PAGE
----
Reports of the demise of radio listening are greatly exaggerated

The radio industry is not “sticking its head in the sand” but instead it is measuring the changing nature of the audio environment and consumption, according to Paul Mulligan, the chairman of the Joint National Listenership Research (JNLR) committee.
The research for traditional media can often receive negative publicity, he said.  “The criticism is normally from young media executives who feel they, and not the industry research, know what is happening in the world,” Mulligan said.
Industry gold standard reports are often “considered old hat” but this is an unfair assessment, he said.
Mulligan said the Association of Advertisers and the Institute of Advertising Practitioners in Ireland sit on committees overseeing the quality and independence of the research. The Broadcasting Authority of Ireland play an active role in the work of the JNLR committee that manages the research. However, despite this, he added that he often heard criticism of the research because “it is done with paper and pencil”.
Mulligan said many important matters were decided with pencil and paper, including elections, the census and the exit polls which have been proven to be within 1 per cent of the actual vote. “We did as a country invest in technology to measure voting on the basis it must bring about improvement, remember the voting machines,” he said.
Many people claim the JNLR is out of date because it does not measure the changes in the media world, like music streaming. These claims were wrong, Mulligan said, as it does measure these changes. The latest survey found that adults aged 15 and above listen to an average of 175.4 minutes of audio each day.  Of that, 153.7 minutes are spent listening to the radio, 14 minutes listening to personal music via iPod, MP3 or smartphone, 5.7 minutes listening to Spotify and two minutes listening to material from a podcast or player.Young people listening to radio
People aged between 15 to 19 spend an average of 170.7 minutes listening to audio every day. Radio still commands the vast majority of this, with an average of 112.1 minutes.  This age group spend 36 minutes listening to their own music via iPod, MP3 or smartphone,17.1 minutes listening to Spotify and 5.5 minutes listening to material from a podcast or player.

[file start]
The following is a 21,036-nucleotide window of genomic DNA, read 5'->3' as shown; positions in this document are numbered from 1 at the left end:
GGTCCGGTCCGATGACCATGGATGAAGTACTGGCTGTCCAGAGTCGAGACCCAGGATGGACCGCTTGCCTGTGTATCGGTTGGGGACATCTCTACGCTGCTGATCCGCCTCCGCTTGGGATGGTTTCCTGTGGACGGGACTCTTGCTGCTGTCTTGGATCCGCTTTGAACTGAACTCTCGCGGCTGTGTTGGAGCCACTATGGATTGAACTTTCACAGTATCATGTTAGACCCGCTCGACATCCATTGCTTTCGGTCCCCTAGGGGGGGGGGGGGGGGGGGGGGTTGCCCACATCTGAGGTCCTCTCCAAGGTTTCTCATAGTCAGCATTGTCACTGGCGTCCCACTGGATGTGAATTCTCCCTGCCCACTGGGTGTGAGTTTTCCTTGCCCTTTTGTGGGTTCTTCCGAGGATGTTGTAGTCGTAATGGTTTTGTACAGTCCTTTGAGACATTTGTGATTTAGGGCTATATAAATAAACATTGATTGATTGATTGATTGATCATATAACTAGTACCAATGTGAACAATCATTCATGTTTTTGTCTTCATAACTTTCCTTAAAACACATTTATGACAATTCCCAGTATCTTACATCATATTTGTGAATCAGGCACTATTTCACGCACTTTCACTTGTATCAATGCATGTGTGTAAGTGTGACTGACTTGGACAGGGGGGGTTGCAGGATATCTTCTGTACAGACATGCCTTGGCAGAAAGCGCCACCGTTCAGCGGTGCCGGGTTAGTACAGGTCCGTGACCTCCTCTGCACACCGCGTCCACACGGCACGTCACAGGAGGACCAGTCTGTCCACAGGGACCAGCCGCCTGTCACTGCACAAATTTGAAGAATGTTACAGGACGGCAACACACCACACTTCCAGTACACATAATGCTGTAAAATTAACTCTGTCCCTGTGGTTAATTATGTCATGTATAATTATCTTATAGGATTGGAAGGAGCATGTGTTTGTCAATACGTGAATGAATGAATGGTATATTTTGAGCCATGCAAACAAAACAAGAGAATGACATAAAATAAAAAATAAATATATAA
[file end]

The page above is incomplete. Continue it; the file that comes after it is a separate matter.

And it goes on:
Mulligan also said that the JNLR does not just measure the “radio in the corner”. While 92.6 per cent listened to an AM/FM radio at home or in the car, 2 per cent listened on a computer or laptop, 3.8 per cent on a mobile device, 1.5 on digital radio and 0.1 per cent on a TV set, according to JNLR 2017 figures.
“People listen more and more on the move,” he said, adding that methods across age groups showed vastly different stories.
The data clearly shows there is a difference between the listening habits of all adults over 15 years and that of the youngest group, those 15 to 19 years.  While 82.9 per cent of all adults over 15 said in the latest survey that they listened to the radio yesterday, this falls to 75.1 per cent for those aged 15 to 19, 77.5 per cent for those aged 20 to 24, 76.4 per cent of those aged 25 to 29 and 80.3 for those aged 30 to 34.
“That there is a difference is not surprising, and that the figure for 15 to 19 year olds is lower will scarcely raise an eyebrow,” he said.
“Reports of the demise of radio listening are greatly exaggerated. Younger audiences have more choice and are choosing to use the available technology and to spend time with other audio. But with 76 per cent of the youngest age group still listening each day, they haven’t gone away, you know".
“It is also amazing what you can measure with a pencil and paper.”

Source : Sunday Business Post, 4th March 2018, by Colette Sexton



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